Doctor Who: “Praxeus”

***SPOILERS AHEAD***

I don’t have much to say about this one. “Praxeus” is a filler episode with a serviceable Doctor Who story: mysterious deaths on modern day Earth are traced to an alien virus that the Doctor must identify and cure. (Well, it’s the TARDIS that actually comes up with the cure, of course, because the TARDIS is a magical machine that can do anything, even synthesize cures off-screen). The problem, though, is that I’m so invested in this season’s main plot line that I can’t connect with a filler episode like this one. Where is Doctor Ruth? What did the Master discover that caused him to attack the Time Lords? What is the Timeless Child? When is the Master coming back? When is Captain Jack Harkness coming back? Hell, when is Doctor Ruth coming back? We’re in the back half of the season now and I don’t want any more filler.

But that’s not how a Doctor Who season is structured, unfortunately. We’re going to have to wait until the two-part season finale for any answers, and until then it’s likely to be all standalone episodes. So, taking “Praxeus” on its own merits, what did I think? I thought it was kind of meh. Okay but not great, in the same way that “Nikola Tesla’s Night of Terrors” was okay but not great. Serviceable really is the word here.

Things I liked about it: Co-writers Peter McTighe and Chris Chibnall split up the companions at the start of the episode, sending them to various parts of the world, and I thought that worked really, really well. As I seem to mention a lot, it’s hard to find something interesting for all three of them to do, so when the show manages to it’s worth pointing out. I very much liked Yaz striking out on her own to discover more information and being courageous enough to follow the alien henchman through the teleportation device to his own turf. I thought Yaz and Gabriela made a good team, too. I wouldn’t mind seeing Gabriela on the show again. The mystery is creepy and interesting, and those infected by the alien virus come to a suitably gruesome, science-fictional end. There’s a nice reversal of the usual Doctor Who trope of the big emotional moment when one character sacrifices their life for the rest of them. Also, abandoned hospitals are great, creepy settings, and I think the bulk of the episode should have taken place in that abandoned hospital in Peru where they find Jamila’s body.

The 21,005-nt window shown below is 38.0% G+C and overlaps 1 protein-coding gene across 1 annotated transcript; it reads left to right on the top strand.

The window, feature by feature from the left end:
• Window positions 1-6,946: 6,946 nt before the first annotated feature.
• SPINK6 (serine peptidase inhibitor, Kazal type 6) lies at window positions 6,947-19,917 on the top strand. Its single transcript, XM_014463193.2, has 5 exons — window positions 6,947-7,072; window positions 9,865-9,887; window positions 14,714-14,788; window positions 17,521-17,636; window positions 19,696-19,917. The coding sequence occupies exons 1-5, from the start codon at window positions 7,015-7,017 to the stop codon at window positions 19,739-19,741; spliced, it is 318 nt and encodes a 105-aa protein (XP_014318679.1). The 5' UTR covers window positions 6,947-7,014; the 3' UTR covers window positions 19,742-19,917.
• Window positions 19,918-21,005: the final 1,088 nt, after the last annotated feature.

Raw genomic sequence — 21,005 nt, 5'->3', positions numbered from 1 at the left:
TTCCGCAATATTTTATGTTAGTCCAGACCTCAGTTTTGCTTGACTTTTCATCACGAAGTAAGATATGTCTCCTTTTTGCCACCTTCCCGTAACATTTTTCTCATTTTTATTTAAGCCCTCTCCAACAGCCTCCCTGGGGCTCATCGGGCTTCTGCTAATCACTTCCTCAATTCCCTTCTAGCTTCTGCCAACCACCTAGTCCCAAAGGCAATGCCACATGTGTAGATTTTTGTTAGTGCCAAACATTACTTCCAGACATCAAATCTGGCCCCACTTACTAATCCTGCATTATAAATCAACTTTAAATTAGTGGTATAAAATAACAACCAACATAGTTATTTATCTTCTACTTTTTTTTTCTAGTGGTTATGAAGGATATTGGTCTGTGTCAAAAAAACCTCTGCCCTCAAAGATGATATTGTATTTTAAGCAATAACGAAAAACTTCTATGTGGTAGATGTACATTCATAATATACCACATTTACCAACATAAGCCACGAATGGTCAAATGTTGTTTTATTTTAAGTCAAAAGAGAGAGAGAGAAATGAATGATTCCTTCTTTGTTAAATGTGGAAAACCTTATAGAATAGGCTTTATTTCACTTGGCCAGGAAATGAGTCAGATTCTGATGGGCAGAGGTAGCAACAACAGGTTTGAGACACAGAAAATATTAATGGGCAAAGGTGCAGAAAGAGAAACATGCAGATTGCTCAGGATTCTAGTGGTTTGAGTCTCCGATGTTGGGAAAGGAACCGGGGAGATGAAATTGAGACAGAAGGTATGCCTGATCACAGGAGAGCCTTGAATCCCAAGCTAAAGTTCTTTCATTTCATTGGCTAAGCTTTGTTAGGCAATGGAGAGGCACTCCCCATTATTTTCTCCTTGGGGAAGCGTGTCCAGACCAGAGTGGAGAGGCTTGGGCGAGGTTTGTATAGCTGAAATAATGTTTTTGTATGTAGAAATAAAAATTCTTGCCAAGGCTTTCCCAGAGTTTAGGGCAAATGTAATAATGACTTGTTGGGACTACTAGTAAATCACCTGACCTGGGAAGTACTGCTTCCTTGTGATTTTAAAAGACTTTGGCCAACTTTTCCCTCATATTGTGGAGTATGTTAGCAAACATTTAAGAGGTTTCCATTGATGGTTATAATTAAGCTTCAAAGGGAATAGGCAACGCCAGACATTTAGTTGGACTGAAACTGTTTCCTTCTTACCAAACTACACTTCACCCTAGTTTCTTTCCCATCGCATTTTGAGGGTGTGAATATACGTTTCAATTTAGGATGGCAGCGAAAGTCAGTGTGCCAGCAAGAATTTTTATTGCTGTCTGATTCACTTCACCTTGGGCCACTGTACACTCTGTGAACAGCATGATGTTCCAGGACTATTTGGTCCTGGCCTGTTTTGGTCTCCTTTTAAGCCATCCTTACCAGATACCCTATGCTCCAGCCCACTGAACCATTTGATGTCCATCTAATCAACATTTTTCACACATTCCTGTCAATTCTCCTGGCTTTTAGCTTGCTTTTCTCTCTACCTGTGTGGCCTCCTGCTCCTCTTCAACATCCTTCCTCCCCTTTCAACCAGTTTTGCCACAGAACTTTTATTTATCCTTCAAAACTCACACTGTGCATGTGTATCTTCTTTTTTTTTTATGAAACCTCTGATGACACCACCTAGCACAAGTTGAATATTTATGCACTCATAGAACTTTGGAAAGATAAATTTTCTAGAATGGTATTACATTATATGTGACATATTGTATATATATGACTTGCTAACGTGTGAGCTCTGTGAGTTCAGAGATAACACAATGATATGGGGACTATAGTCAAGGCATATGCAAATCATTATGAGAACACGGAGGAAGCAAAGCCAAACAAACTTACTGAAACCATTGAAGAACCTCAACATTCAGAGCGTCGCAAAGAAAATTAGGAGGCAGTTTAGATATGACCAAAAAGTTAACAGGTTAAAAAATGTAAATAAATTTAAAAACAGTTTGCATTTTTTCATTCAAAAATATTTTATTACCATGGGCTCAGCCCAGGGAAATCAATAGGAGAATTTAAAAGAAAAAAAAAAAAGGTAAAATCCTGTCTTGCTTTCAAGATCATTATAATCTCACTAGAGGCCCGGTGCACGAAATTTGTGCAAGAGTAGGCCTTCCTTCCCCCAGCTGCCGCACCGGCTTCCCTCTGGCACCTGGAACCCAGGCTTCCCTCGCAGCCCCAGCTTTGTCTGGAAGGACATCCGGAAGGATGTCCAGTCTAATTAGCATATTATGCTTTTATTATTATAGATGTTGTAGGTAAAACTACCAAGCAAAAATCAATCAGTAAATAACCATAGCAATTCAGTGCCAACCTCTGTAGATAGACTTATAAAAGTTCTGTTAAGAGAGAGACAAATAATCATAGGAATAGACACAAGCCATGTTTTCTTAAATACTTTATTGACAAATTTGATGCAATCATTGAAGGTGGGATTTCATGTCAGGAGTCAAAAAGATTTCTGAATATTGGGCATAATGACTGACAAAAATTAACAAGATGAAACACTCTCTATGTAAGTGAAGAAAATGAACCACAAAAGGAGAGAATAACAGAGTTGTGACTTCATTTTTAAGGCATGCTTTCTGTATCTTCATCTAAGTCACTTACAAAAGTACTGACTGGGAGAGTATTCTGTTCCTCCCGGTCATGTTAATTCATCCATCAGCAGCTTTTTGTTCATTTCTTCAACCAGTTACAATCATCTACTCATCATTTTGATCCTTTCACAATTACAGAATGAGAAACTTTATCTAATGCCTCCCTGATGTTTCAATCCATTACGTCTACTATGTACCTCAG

Things I didn’t like: The revelation that Suki Cheng is the alien who brought the virus to Earth. It didn’t make sense to me. How did she get that job at the lab in Madagascar? How long has she been working there? Her partner at the lab, Zach, seems to have known her for a long time, as if they’ve worked together for years, but the virus appears to have only just begun to spread, which means the crash couldn’t have been that long ago. There’s another environmental lecture from the Doctor, although this one is nowhere near as bad (or as long) as the one in “Orphan 55.” This time it’s about how we’re gunking up our planet with too much plastic, which, coincidentally, is what the alien virus feeds on. The reason it makes me groan is not that I’m some kind of anti-environmentalist but because it’s just sloppy writing. You have to trust your audience to get the message. You don’t need Rick Deckard to say, “Oh my God, maybe I’m the bad guy here,” at the end of Blade Runner, you need to lead him and the audience to that conclusion through the action on screen.

There’s not much in the way of Doctor Who neepery in “Praxeus,” either. When the Doctor is trying to figure out the connection between plastic and the infected birds she name-checks the Autons as a possible cause before discarding the idea. The Autons are plastic robots controlled by the Nestene Consciousness, which has power over all forms of plastic, and they date back all the way to the Third Doctor’s very first serial, “Spearhead from Space,” in 1970. Their last appearance on the show was in the Eleventh Doctor episode “The Big Bang” in 2010, which saw companion Rory briefly turned into an Auton through a turn of events we can only call timey-wimey.